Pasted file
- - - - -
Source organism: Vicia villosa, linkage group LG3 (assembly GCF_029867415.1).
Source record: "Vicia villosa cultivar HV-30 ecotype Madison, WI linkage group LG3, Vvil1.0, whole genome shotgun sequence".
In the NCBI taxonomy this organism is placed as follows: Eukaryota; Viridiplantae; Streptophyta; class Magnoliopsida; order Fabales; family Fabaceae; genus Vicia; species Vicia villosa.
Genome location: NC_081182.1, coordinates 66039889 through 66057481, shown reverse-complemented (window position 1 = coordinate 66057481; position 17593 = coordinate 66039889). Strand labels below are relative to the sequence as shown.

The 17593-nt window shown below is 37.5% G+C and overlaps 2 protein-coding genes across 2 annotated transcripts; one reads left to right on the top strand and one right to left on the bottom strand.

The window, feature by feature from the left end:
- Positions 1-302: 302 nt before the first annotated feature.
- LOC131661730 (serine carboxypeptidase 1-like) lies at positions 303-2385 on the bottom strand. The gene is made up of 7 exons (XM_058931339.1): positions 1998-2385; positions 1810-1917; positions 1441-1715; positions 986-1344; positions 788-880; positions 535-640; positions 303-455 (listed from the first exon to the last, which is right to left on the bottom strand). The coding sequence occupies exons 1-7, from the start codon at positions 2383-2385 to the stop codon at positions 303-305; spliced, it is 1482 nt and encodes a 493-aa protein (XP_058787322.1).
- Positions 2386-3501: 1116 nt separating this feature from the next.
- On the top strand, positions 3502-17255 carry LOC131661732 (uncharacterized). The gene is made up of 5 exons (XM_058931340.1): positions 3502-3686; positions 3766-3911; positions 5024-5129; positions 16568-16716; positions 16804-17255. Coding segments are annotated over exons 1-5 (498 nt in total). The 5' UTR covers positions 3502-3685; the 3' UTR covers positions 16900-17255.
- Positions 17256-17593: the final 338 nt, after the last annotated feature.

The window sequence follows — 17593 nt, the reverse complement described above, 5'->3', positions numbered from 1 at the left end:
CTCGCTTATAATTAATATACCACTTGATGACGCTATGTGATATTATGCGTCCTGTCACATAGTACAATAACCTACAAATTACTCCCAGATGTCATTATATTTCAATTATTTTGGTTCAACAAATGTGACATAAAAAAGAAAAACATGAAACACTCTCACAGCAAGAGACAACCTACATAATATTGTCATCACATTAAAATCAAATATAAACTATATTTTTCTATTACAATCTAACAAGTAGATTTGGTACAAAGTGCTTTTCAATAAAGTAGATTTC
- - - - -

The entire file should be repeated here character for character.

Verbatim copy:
Source organism: Vicia villosa, linkage group LG3 (assembly GCF_029867415.1).
Source record: "Vicia villosa cultivar HV-30 ecotype Madison, WI linkage group LG3, Vvil1.0, whole genome shotgun sequence".
In the NCBI taxonomy this organism is placed as follows: Eukaryota; Viridiplantae; Streptophyta; class Magnoliopsida; order Fabales; family Fabaceae; genus Vicia; species Vicia villosa.
Genome location: NC_081182.1, coordinates 66039889 through 66057481, shown reverse-complemented (window position 1 = coordinate 66057481; position 17593 = coordinate 66039889). Strand labels below are relative to the sequence as shown.

The 17593-nt window shown below is 37.5% G+C and overlaps 2 protein-coding genes across 2 annotated transcripts; one reads left to right on the top strand and one right to left on the bottom strand.

The window, feature by feature from the left end:
- Positions 1-302: 302 nt before the first annotated feature.
- LOC131661730 (serine carboxypeptidase 1-like) lies at positions 303-2385 on the bottom strand. The gene is made up of 7 exons (XM_058931339.1): positions 1998-2385; positions 1810-1917; positions 1441-1715; positions 986-1344; positions 788-880; positions 535-640; positions 303-455 (listed from the first exon to the last, which is right to left on the bottom strand). The coding sequence occupies exons 1-7, from the start codon at positions 2383-2385 to the stop codon at positions 303-305; spliced, it is 1482 nt and encodes a 493-aa protein (XP_058787322.1).
- Positions 2386-3501: 1116 nt separating this feature from the next.
- On the top strand, positions 3502-17255 carry LOC131661732 (uncharacterized). The gene is made up of 5 exons (XM_058931340.1): positions 3502-3686; positions 3766-3911; positions 5024-5129; positions 16568-16716; positions 16804-17255. Coding segments are annotated over exons 1-5 (498 nt in total). The 5' UTR covers positions 3502-3685; the 3' UTR covers positions 16900-17255.
- Positions 17256-17593: the final 338 nt, after the last annotated feature.

The window sequence follows — 17593 nt, the reverse complement described above, 5'->3', positions numbered from 1 at the left end:
CTCGCTTATAATTAATATACCACTTGATGACGCTATGTGATATTATGCGTCCTGTCACATAGTACAATAACCTACAAATTACTCCCAGATGTCATTATATTTCAATTATTTTGGTTCAACAAATGTGACATAAAAAAGAAAAACATGAAACACTCTCACAGCAAGAGACAACCTACATAATATTGTCATCACATTAAAATCAAATATAAACTATATTTTTCTATTACAATCTAACAAGTAGATTTGGTACAAAGTGCTTTTCAATAAAGTAGATTTC